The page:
On April 26, the French Ministry of Health updated its map showing distribution of the tiger mosquito in France. In total, 51 French départements are on "red alert", i.e. nine more than in 2018. Aedes albopictus, or the tiger mosquito, is the vector of diseases such as dengue, chikungunya and Zika, and has been present in France since 2004.
The tiger mosquito (see What is the "tiger mosquito" (Aedes albopictus)?) is continuing to colonize France, with 66 départements now affected, as reported by the French General Directorate of Health in April. 51 départements are on red alert, 15 are on orange alert and 30 are on yellow alert (see the maps below). There are now no départements under simple health surveillance or on green alert. This year, the particularly mild winter and early warm spells triggered the start of the tiger mosquito season long before the launch of the vector control plan, which officially starts on May 1.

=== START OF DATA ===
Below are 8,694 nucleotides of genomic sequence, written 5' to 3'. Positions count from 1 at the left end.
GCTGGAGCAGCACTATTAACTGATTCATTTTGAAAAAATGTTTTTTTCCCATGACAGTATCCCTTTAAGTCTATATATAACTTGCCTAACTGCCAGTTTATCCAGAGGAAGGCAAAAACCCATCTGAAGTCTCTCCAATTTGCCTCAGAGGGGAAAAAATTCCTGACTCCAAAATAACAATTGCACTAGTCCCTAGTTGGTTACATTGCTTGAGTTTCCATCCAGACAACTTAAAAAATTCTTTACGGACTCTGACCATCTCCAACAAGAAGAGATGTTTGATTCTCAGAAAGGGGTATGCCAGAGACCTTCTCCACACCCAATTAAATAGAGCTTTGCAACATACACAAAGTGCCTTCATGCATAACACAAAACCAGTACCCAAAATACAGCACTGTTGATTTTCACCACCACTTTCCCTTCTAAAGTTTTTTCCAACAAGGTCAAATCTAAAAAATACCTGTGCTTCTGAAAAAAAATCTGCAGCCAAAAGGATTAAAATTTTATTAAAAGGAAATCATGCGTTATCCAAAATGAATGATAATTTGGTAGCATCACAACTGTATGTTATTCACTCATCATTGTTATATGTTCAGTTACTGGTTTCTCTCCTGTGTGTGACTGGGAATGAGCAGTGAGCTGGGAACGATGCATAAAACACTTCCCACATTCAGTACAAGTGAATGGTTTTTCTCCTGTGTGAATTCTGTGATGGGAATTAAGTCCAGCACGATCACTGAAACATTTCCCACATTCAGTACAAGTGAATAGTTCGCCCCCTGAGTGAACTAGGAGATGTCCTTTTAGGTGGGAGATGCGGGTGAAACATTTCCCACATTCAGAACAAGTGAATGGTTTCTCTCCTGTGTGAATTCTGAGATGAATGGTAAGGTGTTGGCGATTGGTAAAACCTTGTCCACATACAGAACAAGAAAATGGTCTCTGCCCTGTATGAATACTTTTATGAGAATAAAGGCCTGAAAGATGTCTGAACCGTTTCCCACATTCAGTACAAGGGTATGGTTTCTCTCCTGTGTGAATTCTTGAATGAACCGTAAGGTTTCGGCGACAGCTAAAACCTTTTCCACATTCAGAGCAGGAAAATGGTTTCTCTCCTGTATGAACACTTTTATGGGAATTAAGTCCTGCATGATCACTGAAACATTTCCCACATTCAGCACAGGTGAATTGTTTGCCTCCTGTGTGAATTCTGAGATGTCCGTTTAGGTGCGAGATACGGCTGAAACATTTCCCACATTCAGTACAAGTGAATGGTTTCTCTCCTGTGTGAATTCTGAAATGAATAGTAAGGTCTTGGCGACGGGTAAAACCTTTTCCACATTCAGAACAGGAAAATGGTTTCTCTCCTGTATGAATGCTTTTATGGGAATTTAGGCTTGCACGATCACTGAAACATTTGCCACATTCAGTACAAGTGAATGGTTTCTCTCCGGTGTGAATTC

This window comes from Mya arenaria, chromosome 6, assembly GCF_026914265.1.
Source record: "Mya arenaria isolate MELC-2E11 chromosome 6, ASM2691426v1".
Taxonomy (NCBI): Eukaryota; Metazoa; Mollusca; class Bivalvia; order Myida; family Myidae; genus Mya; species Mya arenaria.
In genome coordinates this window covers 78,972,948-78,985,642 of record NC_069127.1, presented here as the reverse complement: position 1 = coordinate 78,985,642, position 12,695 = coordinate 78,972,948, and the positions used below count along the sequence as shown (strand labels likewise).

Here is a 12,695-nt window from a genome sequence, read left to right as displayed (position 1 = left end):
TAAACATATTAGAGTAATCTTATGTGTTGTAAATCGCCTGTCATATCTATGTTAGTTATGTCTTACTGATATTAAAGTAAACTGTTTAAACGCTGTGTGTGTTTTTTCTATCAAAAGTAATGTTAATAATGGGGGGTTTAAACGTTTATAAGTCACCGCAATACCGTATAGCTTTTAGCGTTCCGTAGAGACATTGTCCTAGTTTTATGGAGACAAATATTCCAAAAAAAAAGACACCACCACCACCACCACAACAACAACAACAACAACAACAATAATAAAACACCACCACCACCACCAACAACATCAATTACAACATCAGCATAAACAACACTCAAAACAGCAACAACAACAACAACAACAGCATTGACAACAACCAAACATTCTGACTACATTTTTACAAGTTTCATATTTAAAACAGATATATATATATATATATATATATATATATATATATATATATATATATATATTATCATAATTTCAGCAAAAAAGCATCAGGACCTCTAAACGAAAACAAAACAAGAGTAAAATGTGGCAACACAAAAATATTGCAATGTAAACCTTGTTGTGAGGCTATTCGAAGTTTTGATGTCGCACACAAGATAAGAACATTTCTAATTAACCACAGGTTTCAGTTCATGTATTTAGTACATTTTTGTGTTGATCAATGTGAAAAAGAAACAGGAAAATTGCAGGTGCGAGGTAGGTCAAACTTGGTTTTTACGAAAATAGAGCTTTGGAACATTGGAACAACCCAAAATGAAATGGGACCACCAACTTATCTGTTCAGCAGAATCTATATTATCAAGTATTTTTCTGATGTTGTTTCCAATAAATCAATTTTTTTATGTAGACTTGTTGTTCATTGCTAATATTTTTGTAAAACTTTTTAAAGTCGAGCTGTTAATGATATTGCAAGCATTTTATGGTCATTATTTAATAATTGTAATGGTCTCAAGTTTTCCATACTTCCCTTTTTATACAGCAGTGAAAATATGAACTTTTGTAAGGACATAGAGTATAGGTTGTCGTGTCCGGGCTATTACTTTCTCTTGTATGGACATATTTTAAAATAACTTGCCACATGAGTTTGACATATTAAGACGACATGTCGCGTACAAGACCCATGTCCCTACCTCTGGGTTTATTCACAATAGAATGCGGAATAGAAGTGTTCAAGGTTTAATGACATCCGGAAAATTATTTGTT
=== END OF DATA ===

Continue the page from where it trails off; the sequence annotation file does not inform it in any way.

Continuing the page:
The same observation was made in 2018 after a "big year for mosquitoes" and they were still present in the lead up to Christmas. Surveillance was therefore stepped up to slow their progression.
The tiger mosquito, which can be identified by its black and white stripes, mainly lives in urban areas. Because of its anthropophilic nature, it is practically impossible to get rid of once it has arrived in a town or region. The French départements where the tiger mosquito is present and active, i.e. settled and breeding, are classified as level 1 in the French national plan to prevent the spread of chikungunya, dengue and Zika. To date, no level 1 département has returned to level 0a or 0b, as indicated in the maps below. To protect yourself from mosquito bites, the World Health Organization recommends wearing loose, light-colored clothing and avoiding stagnant water, where larvae can multiply.
Situation late 2018 (in French)
Progression from 2004 to 2018 (in French)
Source : French Ministry of Health